By Chris Dornin
John Stephen is telling a big lie about the new parole law, SB 500, in his race to become governor. SB 500 makes sure all inmates leave prison with a parole officer to watch them.
In a recent press release, Stephen called this visionary legislation “Governor Lynch’s misguided policy of letting violent felons out of prison early. As a former prosecutor who helped to ensure that we have tough truth in sentencing laws, I am outraged by this new law. Governor Lynch’s new law erodes our public safety by putting these sex offenders and other violent criminals back on the street.”
Stephen is playing the hate card, and he should know better. But if he really believes his own words, he is fool. Previously, more than 200 people a year, some of the most violent, served out their maximum terms and left prison with no help on the streets. SB 500 places those people on tightly monitored parole outside the walls the last nine months of their maximum sentence. All inmates need that structure to rejoin society safely.
It would be folly to deny this vital support to the very people who pose the greatest threat. Holding them in prison that last nine months sounds tough on crime in sound bytes, but it would undermine the public safety a governor is sworn to protect. Those inmates would soon leave anyway.
SB 500 won strong, bipartisan majorities in both the House and Senate committees and floor votes after a year-long, richly data-driven study supported by the Pew Charitable Trusts, NH Charitable Foundation, the US Justice Department and the National Association of the States. A blue-ribbon state policy commission led by the attorney general closely tracked and accepted the findings of that study, which became SB 500.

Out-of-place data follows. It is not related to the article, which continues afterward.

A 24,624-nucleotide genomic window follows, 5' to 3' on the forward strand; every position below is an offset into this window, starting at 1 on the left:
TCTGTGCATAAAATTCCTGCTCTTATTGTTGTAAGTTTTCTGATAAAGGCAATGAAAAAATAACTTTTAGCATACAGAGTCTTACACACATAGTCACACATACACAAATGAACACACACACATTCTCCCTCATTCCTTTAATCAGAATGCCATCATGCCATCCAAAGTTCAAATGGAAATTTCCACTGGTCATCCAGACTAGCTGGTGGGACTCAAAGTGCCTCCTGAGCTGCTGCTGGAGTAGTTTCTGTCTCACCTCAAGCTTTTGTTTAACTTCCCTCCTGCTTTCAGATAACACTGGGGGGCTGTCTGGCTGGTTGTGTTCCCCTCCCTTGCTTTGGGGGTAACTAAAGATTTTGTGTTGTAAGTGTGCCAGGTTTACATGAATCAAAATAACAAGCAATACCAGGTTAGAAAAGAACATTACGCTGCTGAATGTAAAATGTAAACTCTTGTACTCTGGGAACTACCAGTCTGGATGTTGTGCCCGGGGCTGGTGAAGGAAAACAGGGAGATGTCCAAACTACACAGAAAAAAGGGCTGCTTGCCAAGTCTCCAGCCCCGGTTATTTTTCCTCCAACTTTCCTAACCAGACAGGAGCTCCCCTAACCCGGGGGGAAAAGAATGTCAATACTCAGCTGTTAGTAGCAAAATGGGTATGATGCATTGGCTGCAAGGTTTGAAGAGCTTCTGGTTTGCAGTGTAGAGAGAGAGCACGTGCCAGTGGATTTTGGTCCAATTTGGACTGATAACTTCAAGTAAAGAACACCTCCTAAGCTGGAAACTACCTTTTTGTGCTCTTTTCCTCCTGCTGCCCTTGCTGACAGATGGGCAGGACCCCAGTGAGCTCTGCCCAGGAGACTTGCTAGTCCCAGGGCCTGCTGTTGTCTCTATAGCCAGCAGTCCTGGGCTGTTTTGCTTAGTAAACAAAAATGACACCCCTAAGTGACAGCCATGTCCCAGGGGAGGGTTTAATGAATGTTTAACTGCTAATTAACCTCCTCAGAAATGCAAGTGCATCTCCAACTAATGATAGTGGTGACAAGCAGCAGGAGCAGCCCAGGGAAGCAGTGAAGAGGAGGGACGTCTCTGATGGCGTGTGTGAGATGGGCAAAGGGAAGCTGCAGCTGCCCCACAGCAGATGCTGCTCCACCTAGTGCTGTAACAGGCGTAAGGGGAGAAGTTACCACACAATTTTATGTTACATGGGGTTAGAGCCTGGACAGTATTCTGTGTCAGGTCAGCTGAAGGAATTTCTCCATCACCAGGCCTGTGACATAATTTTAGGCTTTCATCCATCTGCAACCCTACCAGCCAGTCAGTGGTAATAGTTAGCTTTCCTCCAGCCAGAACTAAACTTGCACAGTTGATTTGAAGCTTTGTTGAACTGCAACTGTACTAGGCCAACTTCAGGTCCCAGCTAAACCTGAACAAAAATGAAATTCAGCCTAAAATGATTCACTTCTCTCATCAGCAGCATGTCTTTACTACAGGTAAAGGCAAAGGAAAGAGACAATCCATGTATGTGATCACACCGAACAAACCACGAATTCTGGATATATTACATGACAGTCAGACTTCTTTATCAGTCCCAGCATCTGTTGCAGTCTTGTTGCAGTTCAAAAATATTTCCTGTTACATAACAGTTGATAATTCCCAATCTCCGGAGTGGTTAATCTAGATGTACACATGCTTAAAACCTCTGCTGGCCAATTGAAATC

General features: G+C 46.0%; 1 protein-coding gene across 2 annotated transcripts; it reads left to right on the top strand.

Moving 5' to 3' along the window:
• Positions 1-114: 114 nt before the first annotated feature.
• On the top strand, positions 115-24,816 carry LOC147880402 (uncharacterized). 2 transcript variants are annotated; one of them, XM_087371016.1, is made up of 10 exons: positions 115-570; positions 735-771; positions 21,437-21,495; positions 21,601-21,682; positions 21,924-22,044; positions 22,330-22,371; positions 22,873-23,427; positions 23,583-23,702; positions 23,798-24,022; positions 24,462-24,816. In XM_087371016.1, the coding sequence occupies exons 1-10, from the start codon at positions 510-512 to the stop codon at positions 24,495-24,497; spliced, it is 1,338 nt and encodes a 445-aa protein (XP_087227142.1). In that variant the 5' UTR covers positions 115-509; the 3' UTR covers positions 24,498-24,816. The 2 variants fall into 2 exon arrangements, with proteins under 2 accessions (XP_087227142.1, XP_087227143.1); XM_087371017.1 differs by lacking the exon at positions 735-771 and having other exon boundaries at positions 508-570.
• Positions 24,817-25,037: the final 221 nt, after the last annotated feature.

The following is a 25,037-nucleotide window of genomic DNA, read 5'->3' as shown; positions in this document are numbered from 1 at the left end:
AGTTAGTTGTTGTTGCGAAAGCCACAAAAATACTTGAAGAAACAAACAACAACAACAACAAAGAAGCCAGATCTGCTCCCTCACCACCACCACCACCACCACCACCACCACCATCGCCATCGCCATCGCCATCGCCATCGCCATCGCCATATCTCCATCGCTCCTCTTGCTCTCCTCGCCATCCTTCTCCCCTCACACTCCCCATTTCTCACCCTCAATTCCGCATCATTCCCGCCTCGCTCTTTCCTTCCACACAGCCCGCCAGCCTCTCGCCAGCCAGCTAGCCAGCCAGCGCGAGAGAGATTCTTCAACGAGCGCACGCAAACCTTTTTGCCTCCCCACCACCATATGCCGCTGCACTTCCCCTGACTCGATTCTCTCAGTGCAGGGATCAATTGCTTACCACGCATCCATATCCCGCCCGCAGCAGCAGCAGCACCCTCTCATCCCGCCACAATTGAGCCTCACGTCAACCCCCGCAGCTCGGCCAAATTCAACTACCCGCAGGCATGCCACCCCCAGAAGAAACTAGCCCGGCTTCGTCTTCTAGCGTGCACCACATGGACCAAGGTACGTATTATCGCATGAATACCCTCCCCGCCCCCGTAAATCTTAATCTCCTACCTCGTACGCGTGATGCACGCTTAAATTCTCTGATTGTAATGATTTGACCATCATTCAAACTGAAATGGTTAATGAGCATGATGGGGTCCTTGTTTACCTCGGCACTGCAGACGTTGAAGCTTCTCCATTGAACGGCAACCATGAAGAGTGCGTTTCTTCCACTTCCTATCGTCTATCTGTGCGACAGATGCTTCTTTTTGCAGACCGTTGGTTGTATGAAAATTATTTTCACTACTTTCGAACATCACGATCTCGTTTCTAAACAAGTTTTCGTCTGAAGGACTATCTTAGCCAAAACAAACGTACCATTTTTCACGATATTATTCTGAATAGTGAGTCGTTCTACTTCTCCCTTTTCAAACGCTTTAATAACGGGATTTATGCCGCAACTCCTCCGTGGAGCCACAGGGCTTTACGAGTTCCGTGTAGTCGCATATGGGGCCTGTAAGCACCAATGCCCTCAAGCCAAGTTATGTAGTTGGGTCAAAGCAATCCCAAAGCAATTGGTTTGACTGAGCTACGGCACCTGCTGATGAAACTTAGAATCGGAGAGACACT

Members of the task force included the chief justices of all three levels of the court system, the Senate president, the House speaker, the Governor’s Office, other top Republican and Democratic lawmakers, the commissioner of Health and Human Services, the commissioner of Corrections, county officials, and other experts. Few laws in state history have been so well and dispassionately researched.
All the key stakeholders had many chances to give input, including victim advocates, the police, prosecutors, the Parole Department, and the Parole Board. It’s disingenuous for that group to claim it was denied a voice in the process. Now it is orchestrating an 11th-hour effort to protect its benighted bureaucratic turf. John Stephen has climbed aboard.
The old way of dealing with inmates was to give them a revolving door out from prison and back inside. Most of the people who served their maximum sentences left prison without a parole officer, money, housing, employment, and family support because they had been gone so long. Many committed new crimes in the first nine months out, the greatest danger period.
Under strict monitoring, people can be directed to treatment and reentry interventions designed to stop the cycle of re-offending. The state has won federal seed grants to help pay for these services until it can divert savings from prison cost reductions into community programs.
These reforms are too important to fall victim to election-year scare tactics heavily funded by deep pockets from outside New Hampshire. The new law will protect the community better than before, lower recidivism, and make our state a safer place to live.
This law is not about being nice to bad guys. Former House Speaker Donna Sytek, the Republican who spearheaded the truth-in-sentencing law, supports SB 500. If Stephen wants the new law to be an election litmus test, so be it.
Chris Dornin of Concord is a retired Statehouse reporter and a former prison counselor and volunteer.